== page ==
Pug breed guide


Up to 14 inches at the shoulder


Male and female between 14-18 pounds


Between 12 – 15 years



Pugs are an ancient breed of dog originating in China and were thought to have been brought to Europe as far back as the 16th Century. They first gained popularity in the UK under the reign of Queen Victoria who had an interest in the breed, as pugs were often considered a symbol of royalty. The pug used to have a long and lean appearance, but due to breeding trends in the last century the pug as we know it today bears little resemblance to what it used to look like.


Small but sturdy, pugs are surprisingly strong for their size. As they are such a popular breed, they have been bred to look a certain way, and can be characterised by their flat faces which places them in the brachycephalic group of dogs. Pugs have a glossy coat, are most often fawn or black in colour, and bear distinct wrinkles on their faces.


Pugs are loyal, peaceful, playful and lovable. They are very intelligent yet stubborn; training may take some more time than other breeds, so don’t fall for those puppy dog eyes whenever food is around – they know what they’re doing!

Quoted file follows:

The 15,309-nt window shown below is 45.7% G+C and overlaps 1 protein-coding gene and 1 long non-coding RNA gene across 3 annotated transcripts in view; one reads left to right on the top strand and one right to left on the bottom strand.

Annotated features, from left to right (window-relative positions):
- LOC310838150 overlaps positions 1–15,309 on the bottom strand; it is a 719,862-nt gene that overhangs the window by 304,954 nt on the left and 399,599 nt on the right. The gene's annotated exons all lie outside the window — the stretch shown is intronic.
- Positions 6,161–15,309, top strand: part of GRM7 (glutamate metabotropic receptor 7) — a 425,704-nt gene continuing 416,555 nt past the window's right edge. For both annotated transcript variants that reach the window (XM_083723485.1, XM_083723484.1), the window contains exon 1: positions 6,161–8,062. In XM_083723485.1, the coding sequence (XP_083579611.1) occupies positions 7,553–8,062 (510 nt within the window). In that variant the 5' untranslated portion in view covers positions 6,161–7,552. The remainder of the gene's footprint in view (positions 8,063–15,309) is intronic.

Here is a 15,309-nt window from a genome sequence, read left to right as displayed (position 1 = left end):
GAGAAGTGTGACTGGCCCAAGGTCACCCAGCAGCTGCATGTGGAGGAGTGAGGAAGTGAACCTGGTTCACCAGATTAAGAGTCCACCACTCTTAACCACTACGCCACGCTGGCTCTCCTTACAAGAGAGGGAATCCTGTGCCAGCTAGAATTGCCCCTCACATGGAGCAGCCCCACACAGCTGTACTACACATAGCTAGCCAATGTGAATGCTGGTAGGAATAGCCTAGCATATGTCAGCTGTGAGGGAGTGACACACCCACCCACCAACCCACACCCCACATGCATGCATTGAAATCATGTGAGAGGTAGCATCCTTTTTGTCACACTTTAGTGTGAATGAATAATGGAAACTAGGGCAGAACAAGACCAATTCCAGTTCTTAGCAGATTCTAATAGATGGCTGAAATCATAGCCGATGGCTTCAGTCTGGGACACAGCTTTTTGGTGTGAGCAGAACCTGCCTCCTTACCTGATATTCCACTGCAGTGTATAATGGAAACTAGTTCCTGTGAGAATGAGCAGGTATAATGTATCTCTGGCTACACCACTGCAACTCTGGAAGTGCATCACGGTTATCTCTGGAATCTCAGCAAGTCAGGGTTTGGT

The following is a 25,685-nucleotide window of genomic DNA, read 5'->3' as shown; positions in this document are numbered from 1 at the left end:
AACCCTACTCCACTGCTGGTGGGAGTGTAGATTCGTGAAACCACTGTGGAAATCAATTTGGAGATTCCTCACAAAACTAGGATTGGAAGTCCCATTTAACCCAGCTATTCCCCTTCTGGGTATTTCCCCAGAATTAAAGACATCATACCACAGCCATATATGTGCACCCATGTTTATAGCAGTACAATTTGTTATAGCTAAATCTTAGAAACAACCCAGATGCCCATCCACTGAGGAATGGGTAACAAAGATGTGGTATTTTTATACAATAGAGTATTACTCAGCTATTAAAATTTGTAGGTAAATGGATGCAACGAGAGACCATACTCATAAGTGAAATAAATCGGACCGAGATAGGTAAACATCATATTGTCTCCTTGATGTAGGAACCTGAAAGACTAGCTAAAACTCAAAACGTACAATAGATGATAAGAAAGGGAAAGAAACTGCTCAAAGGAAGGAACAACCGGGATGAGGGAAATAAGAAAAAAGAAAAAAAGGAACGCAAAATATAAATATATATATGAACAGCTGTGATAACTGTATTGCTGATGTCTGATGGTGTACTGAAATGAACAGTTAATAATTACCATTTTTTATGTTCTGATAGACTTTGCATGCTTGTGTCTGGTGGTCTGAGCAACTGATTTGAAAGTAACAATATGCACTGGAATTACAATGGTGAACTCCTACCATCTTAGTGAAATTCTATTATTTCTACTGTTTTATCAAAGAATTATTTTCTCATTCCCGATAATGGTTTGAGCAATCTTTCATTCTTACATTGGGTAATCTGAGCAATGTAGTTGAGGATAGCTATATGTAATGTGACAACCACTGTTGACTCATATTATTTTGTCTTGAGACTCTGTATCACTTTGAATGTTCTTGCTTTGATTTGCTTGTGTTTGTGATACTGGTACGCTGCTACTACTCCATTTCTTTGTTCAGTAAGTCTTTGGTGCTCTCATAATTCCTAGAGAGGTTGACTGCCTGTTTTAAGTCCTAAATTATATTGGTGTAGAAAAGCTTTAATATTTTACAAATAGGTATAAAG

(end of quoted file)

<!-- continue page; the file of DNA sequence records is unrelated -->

Pugs are very expressive and, if well-trained and socialised, they are good around other dogs and children. Adult pugs spend most of the day sleeping, and were bred to be lap dogs, hence pugs will love unconditionally and cherish their human companionship.

Things to watch out for

Because pugs are a brachycephalic breed they often sadly have major health issues, notably respiratory issues and eye problems. If you are considering buying or adopting a pug, please ensure first that you choose one whose face is not dangerously flat, and check that they came from a responsible breeder.

Snorting and wheezing in pugs is very common, and while some people may think it is cute, it is a result of selective breeding and ending up with a shortened nasal passage. It could also be a result of the pug being overweight, so it is important to limit treats and seek advice from a vet to ensure your pug is following a diet of essential balanced nutrients.

Is a pug the breed for me?

Pugs are a calm, playful and loyal family dog. They do not require a lot of exercise and only need around half an hour a day, or two short walks morning and evening. They must not be walked in hot weather as pugs are vulnerable to heat due to their short nose. Pugs have a short coat but shed all year round, so you’ll need to be okay with lots of dog hair around the house.

Did you know?

Pugs are one of the gassiest breeds! However, there are things which can help, such as holding back on human food treats and investing in a slow feeder bowl to stop them eating too much too quickly.

We offer insurance for Pugs from just 4 weeks old, check out our dog insurance page to learn more.

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